Patients performed a standardized Gardner-Skinner graded treadmill protocol5 during the baseline study visit to determine study eligibility and then repeated the test on a following visit within 1 wk for the purpose of recording the outcome measures of claudication onset time and peak walking time.5 Prior to the treadmill test, patients rested in the supine position for 10 min. Systolic blood pressure was measured in the posterior tibial and dorsalis pedis arteries of both legs, and in the brachial artery of both arms, by Doppler ultrasound technique according to standard guidelines.28 After completion of the treadmill test, patients returned to the supine position and ABI was measured 1 min after exercise. Calf muscle oxygen saturation (StO2) was continuously measured over the medial gastrocnemius muscle of the more symptomatic leg before and during the treadmill test using a continuous-wave, near-infrared spectrometer system,33 as previously described.34

Daily walking was measured using a StepWatch3 activity monitor (Orthoinnovations, Inc), as previously described.11,19,20,35–37 Walking was measured during 7 consecutive days in which patients were instructed to wear the monitor during waking hours and to remove it before retiring to bed and while showering. The patients were further instructed to engage in their normal routine daily activities and were not given any daily step goals to attain. The step activity monitor does not display the number of steps taken, thereby blinding patients to their daily steps. Only valid days with >10 hr of wear time were included in the analyses, as determined by identifying the first step recorded in the morning and the last step recorded in the evening of each day.38 During this period, we excluded durations in which patients may have removed the monitor by deleting time periods with no recorded steps for 180 consecutive min.38 All patients had ≥6 valid days of monitoring. We quantified the number of daily steps taken at a moderate cadence (ie, intensity) in the community setting for patients with claudication, defined as exceeding a cadence of 60 steps/min.11 Patients were then tertiled into low (group 1), intermediate (group 2), and high (group 3) groups based on the number of daily steps taken at moderate cadence.

STATISTICAL ANALYSES

Summary statistics including mean ± SD for continuous variables and frequencies with percentage (%) for categorical variables were presented by group (Table 1). Three-group comparisons were performed on the basis of analysis of variance tests or Kruskal-Wallis tests for continuous variables and Pearson's chi-square tests or Fisher's exact tests for categorical variables, as appropriate. The normality assumption for continuous variables was checked on the basis of Shapiro-Wilk tests, and if necessary, log transformation was applied. For each of the primary outcomes, we conducted four models to evaluate pairwise group differences (group 2 vs group 1; group 3 vs group 1), including univariable and multivariable logistic regression analyses adjusted for different sets of confounding variables. Noting that age, sex, race, and education were selected as covariates due to their significance based on our prior studies and the remaining ones were selected because they were significantly different between groups or were associated with daily steps in patients with PAD. The P values in model 1 and model 2 were obtained from Wald tests. All hypothesis tests were two-sided with the significance level of .05. Data were analyzed using SAS 9.4 Software (SAS Institute).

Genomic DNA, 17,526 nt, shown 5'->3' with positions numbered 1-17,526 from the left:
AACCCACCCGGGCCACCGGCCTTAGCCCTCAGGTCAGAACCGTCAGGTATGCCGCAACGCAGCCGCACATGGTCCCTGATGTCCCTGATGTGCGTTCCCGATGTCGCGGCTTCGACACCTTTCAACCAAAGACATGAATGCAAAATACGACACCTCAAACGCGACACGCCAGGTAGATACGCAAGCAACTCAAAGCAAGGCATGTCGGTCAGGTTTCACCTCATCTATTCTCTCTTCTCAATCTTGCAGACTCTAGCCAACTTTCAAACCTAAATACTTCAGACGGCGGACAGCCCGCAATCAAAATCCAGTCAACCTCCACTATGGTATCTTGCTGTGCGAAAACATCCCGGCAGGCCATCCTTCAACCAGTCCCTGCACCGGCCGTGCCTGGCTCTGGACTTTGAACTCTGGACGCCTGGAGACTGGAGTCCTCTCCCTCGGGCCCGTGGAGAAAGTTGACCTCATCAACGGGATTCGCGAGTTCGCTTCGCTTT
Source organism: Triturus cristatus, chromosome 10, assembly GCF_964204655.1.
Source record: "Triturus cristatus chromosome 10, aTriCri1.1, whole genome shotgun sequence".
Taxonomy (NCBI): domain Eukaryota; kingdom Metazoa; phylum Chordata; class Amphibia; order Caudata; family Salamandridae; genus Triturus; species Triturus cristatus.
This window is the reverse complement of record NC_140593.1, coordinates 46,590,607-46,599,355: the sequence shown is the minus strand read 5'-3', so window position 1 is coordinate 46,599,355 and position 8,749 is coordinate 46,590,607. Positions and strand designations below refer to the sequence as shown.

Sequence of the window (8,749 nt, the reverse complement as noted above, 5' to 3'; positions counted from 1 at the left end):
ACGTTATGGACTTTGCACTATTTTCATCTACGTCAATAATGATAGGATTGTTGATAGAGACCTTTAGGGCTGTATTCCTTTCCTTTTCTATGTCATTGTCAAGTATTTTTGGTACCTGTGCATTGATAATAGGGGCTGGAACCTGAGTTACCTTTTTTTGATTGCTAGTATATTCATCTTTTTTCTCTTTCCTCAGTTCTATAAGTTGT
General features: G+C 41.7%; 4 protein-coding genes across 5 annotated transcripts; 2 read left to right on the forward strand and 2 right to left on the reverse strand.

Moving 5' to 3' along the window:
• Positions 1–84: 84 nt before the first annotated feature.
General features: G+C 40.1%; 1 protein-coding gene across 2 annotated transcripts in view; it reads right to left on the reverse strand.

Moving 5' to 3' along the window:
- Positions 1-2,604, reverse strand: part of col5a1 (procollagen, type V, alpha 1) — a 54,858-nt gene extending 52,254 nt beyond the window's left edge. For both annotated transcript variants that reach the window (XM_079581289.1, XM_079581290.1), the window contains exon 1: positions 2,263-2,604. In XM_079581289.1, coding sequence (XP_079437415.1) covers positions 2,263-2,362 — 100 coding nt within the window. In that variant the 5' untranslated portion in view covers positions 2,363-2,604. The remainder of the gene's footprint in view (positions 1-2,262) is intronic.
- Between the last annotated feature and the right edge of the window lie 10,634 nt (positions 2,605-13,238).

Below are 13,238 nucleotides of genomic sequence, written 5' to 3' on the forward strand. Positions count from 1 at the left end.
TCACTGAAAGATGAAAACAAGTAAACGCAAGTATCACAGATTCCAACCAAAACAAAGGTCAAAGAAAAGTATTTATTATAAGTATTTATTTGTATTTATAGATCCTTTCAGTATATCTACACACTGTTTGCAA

Table 1 - Demographic and Clinical Characteristics of Patients With Peripheral Artery Disease and Claudication Grouped According to Tertiles of Daily Steps Taken at a Moderate Cadencea
Variables Group 1 (n = 88) Group 2 (n = 87) Group 3 (n = 88) P Value
Age, yr 65.0 ± 10.0 65.4 ± 10.2 66.7 ± 9.9 .26
Weight, kg 81.0 ± 19.8 85.1 ± 19.7 81.5 ± 14.8 .85
Height, cm 165.8 ± 9.2 169.5 ± 9.3 169.4 ± 9.1 .01
Body mass index, kg/m2 29.3 ± 6.2 29.6 ± 6.3 28.5 ± 5.5 .35
Ankle/brachial index 0.62 ± 0.24 0.68 ± 0.25 0.72 ± 0.22 <.01
Claudication onset time, sec 155 ± 120 220 ± 193 287 ± 211 <.01
Peak walking time, sec 267 ± 162 414 ± 270 585 ± 318 <.01
Total daily steps, steps/d 4 079 ± 1 670 6 063 ± 1 480 10 065 ± 3 159 <.01
Daily steps at moderate cadence, steps/d 449 ± 202 1 110 ± 229 3 030 ± 1 583 <.01
Sex, men 26 (30) 50 (58) 56 (64) <.01
Race, Caucasian 44 (50) 47 (54) 52 (59) .48
Education, high school graduate 72 (82) 68 (78) 75 (85) .38
Coronary artery disease 36 (42) 29 (33) 27 (31) .34
Cerebrovascular disease 17 (19) 9 (10) 17 (19) .18
Chronic kidney disease 23 (26) 18 (21) 21 (24) .71
Lower extremity revascularization 41 (47) 43 (49) 38 (43) .71
Current smoking 35 (40) 35 (40) 26 (30) .26
Hypertension 77 (88) 77 (89) 77 (88) .97
Dyslipidemia 81 (92) 82 (94) 73 (83) .03
Diabetes 43 (49) 48 (55) 18 (20) <.01
Obesity 43 (49) 40 (46) 30 (34) .11
Abdominal obesity 51 (58) 50 (58) 34 (39) .01
Metabolic syndrome 73 (83) 73 (84) 65 (74) .18
Arthritis 56 (64) 40 (46) 51 (58) .05
Chronic obstructive pulmonary disease 29 (33) 14 (16) 26 (30) .03
aData are presented as mean ± SD or n (%).

RESULTS

By definition, the groups were significantly different on the number of daily steps taken at moderate cadence (P < .01) and on total daily steps (P < .01) (Table 1). In addition, groups were significantly different on ABI (P < .01), claudication onset time (P < .01), peak walking time (P < .01), height (P = .01), and sex (P < .01) and on the prevalence of dyslipidemia (P = .03), diabetes (P < .01), abdominal obesity (P = .01), arthritis (P = .05), and chronic obstructive pulmonary disease (P = .03).

As shown in Table 2, the ABI measured at rest, 1 min after treadmill exercise, and the percentage change in ABI after exercise were significantly different between group 3 and group 1 in unadjusted analyses (model 1) and in analyses adjusting for demographic variables (model 2), adjusting for model 2 plus comorbid conditions (model 3), and adjusting for model 3 plus the time taken to reach minimum calf muscle StO2 during exercise (model 4). For the comparison between group 2 and group 1, only the ABI measured at rest was significantly different between groups in adjusted models 2, 3, and 4, and ABI measured at 1 min after exercise was significantly different between groups in model 3.